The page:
Harnessing the Demographic Dividend Amidst the COVID-19 Pandemic in India

Dr Simi Mehta, Ritika Gupta, Anshula Mehta and Varun Kumar*

As the corona virus continues, it amplified the challenges to the youth with regard to the employment opportunities. The policy steps taken by the government authority have resulted in slowdown the economic activities, which leads to mass unemployment and in some cases, people lost their jobs. According to the International Labour Organisation Report titled “COVID-19 and the world of work” (fourth edition) published on 27 May, 2020, around 94 per cent of the world’s workers are living in countries with some sort of workplace closure measures in place.

There is an urgent demand of comprehensive policies that protect the youth and create the new employment opportunities. Keeping this in mind, on the Occasion of World Population Day Center for Work and Welfare, Impact and Policy Research Institute (IMPRI), New Delhi organized the Panel Discussion on Harnessing the Demographic Dividend Amidst the COVID19 Pandemic in India: The Way Forward for Youth Employment and Opportunities on July 11, 2020.

Demographic Dividend

Dr Simi Mehta, CEO and Editorial Director IMPRI, introduced the topic and welcomed the distinguished Panel. She commenced the discussion by acknowledged the Occasion of World Population Day. She stated that World Population Day is observed every year since 1989 when the Governing Council of the United Nations Development Programme took inspiration from the date of 11th July 1987.

The significance of this day is that it seeks the attention of the World community on the population issues and their contemporary challenges for the society especially the youth. In India, the major concern for the community at the large is the growing population with highest number of youth population i.e. 28 per cent of the total population of the country.

She further stated that this youth population of the country is considered as the “Demographic Dividend” which implies if the available youth of the country is equipped with quality education and skilled training, they able to seek the decent and relevant jobs according to their skills and training. The ultimate result of this approach leads to the economic development of the nation. She emphasized on the growing debate of ‘Disaster and Dividend’ where the youth of the country are very anxious about their jobs.

Prof P C Mohanan, Former Acting Chairperson, National Statistical Commission, Government of India, chaired the panel discussion and acknowledged that there is a need for the discussion upon the theme of Youth employment during the corona pandemic times. He commenced the discussion by explaining the meaning of the word “Demographic Dividend”.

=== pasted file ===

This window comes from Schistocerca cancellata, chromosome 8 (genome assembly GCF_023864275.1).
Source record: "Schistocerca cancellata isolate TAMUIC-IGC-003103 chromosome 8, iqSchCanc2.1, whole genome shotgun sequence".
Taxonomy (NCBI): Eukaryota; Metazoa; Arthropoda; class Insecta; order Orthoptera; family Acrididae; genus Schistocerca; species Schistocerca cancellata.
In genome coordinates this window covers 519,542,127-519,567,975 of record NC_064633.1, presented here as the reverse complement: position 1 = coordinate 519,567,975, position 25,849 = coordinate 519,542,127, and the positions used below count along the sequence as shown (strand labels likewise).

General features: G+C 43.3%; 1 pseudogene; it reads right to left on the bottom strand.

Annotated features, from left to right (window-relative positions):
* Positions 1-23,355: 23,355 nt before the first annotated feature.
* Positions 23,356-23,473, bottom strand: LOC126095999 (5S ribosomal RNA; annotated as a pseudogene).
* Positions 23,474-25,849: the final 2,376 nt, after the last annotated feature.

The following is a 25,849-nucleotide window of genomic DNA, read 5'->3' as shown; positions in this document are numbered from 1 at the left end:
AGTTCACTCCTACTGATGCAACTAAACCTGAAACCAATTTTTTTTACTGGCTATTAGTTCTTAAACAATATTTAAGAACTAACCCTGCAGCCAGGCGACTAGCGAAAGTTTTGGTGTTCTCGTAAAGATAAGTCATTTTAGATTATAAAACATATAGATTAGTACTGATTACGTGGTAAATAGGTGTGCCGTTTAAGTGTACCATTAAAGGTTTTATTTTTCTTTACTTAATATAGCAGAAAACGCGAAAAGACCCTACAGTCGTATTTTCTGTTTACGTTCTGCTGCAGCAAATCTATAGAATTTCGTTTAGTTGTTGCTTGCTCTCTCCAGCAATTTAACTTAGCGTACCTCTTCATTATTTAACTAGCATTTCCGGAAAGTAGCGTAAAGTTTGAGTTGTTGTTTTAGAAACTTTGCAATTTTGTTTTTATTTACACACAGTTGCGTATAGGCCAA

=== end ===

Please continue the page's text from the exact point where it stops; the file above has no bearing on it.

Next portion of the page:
He said it is technical term which implies the demographic transition and it is slow process which gradually happened in the economy of the every country. He stated that the people below the age of 20 years was 51 per cent in 1970s, now its 41 per cent and it will be 22 percent in 2050, and resulted in demographic shift. By the 2050 India will lose the demographic advantage. He also stated the median age of the population is 28 years in India, Japan (48.6 years) and China (42 years). This numerical data clearly shows the demographic advantage in favour of India.

P C Mohanan raised the question that how we utilise this demographic advantage and concert into demographic dividend? This is possible when the youthful workforce of the country become the employable. While stating the data about the employability he said it is unfortunate that we have highest number of unemployment rate i.e. 15 percent to 29 percent. The unemployment challenges in front of nation effects the demographic advantage. He recognised the current pandemic challenge which become the hurdle in employment and economic activities of the nation.

Dr Simi Mehta, CEO and Editorial Director IMPRI, presented the topic on the behalf of the IMPRI. She stated that Demographic Dividend is the benefit a country gets when its working population outgrows its dependants such as children and old people.

She explained the stages involved in the Demographic dividends which includes (i) Stage 1: Improved income and health reduces the infant mortality and a baby boom arises, (ii) Stage 2: the baby boomers, once regarded as the population curse, grow up to create an unprecedentedly large army of income earners thereby the boosting the GDP, (iii) Stage 3: Demographic starts disappearing. While explaining the stage she gave example of Japan, Germany, Russia, Italy, etc., where people began to retire, and the proportion of non –earning rises rapidly.